¶38 The trial court erred in holding that Clara Webb's gifts to Higgins were the result of undue influence. We reverse and remand with instructions to the trial court to hold in favor of Higgins on contestants' claim that the conveyance of the fifty acres and the car to Higgins were the result of undue influence. We also reverse the trial court's decision refusing to admit Clara Webb's will to probate. We instruct the trial court to admit to probate the will of Clara Webb, and to give effect to its provisions, including the specific bequest and specific devise to Donnavin Higgins, and further including the specific bequest to Lila Farless.


¶39 Higgins appeals from the trial court's order approving the settlement agreement. Farless also contends that the trial court's order was erroneous. Both claim that the Special Administrator lacked power to make a partial distribution, even under a court order.

¶40 The portion of the trial court's order directing that MIT Series 2nd Texas securities be delivered to Doris Early in place of the non-existent MIT Series # 390 concerns us. We need not deal with this potential error in the trial court's order, however, because contestants admit that to have executed this part of the order before the will contest was resolved would have been premature. We agree. MIT Series 2nd Texas is part of the residuary estate and the Special Administrator must not use it as a substitute to satisfy a bequest of non-existent property.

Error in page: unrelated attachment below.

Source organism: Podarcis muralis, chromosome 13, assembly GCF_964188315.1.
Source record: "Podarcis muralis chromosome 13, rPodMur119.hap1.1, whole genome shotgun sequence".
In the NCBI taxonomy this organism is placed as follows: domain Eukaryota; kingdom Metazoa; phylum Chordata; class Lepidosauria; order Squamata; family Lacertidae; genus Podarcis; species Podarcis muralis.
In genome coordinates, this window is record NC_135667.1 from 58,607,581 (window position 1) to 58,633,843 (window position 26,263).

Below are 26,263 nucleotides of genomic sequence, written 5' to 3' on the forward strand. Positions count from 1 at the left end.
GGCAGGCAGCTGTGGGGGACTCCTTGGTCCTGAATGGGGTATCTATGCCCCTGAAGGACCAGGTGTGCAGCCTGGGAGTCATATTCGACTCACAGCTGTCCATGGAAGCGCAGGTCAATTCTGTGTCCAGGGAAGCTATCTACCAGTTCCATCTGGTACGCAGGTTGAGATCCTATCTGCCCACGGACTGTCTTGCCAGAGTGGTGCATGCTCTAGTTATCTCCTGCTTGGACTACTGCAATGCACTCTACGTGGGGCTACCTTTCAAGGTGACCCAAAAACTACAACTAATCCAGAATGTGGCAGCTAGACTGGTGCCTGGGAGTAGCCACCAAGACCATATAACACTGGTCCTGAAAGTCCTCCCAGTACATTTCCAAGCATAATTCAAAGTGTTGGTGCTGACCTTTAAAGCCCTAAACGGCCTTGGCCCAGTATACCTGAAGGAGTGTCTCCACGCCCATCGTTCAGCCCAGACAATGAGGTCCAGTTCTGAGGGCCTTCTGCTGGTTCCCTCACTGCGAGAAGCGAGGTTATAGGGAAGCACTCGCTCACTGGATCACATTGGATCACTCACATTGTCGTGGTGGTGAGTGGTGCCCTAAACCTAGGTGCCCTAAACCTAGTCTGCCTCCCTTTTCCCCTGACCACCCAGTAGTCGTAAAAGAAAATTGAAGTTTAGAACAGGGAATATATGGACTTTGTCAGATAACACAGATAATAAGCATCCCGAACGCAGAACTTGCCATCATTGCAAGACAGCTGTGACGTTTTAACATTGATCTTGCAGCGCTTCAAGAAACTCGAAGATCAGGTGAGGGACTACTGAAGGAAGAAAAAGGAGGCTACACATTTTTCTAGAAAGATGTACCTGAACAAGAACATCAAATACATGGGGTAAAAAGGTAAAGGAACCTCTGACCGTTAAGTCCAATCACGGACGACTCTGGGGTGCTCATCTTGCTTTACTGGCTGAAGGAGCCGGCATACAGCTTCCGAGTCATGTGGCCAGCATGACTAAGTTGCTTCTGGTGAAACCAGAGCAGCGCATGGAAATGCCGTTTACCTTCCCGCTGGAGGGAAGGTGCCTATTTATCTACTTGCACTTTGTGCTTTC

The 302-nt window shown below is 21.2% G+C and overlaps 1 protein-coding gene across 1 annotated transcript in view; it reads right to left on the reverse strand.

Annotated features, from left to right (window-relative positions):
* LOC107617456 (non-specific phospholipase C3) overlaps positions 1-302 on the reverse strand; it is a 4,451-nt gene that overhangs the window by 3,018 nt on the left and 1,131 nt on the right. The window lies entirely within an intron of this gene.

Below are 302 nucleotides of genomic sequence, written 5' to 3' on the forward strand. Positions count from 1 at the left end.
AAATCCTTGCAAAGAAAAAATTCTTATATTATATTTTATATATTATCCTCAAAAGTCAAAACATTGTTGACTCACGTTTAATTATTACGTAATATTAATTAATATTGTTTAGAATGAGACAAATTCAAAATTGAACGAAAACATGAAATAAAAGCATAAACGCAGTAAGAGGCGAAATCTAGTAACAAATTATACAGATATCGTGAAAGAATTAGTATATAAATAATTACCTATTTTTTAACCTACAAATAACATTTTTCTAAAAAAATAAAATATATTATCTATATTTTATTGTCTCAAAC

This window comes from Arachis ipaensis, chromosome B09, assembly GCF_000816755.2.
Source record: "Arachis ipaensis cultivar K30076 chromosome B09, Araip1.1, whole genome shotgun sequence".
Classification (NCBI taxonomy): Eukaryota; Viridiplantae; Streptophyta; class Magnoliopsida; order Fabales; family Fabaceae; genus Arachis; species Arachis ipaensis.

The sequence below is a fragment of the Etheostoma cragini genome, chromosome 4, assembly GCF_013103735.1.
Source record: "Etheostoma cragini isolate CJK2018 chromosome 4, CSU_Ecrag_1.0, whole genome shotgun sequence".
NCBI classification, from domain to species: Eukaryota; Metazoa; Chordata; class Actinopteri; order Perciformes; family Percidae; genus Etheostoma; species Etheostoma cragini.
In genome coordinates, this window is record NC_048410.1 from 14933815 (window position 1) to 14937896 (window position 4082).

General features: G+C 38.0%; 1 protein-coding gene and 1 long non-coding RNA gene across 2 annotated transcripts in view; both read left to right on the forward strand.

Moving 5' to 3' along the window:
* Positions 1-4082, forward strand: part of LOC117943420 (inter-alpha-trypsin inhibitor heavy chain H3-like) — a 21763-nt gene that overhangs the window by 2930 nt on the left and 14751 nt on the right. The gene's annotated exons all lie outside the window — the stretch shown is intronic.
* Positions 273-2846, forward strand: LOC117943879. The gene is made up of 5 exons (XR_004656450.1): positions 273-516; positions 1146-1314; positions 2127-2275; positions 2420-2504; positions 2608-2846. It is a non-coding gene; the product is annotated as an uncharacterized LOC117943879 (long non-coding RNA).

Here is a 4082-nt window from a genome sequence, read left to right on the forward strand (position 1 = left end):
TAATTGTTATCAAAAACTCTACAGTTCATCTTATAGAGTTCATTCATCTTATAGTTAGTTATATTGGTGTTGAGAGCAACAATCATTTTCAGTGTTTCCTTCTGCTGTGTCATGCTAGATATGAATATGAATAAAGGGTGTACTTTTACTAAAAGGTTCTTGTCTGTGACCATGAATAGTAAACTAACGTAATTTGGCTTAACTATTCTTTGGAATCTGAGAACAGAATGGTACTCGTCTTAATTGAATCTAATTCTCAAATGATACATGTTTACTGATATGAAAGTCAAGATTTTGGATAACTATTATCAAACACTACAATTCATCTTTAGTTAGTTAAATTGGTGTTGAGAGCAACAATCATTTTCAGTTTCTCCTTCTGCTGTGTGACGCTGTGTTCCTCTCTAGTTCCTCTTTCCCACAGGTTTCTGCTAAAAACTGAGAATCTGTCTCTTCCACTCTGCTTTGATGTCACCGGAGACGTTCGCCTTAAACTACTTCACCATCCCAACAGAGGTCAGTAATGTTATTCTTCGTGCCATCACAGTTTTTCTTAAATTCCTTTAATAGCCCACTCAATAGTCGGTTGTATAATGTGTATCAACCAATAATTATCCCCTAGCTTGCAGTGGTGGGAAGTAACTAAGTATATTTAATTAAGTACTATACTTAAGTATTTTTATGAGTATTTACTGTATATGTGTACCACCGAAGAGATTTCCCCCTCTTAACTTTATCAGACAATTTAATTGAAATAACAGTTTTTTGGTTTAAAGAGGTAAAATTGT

¶41 Excepting the distribution of MIT Series 2nd Texas, the distributions agreed to in the settlement agreement and the trial court's order approving them were called for under the will that Higgins and Lila Farless have successfully urged should be admitted to probate. In its order approving the attorney fee awards to Ferguson and to the Miskovsky firm, the trial court said the payment of the fees,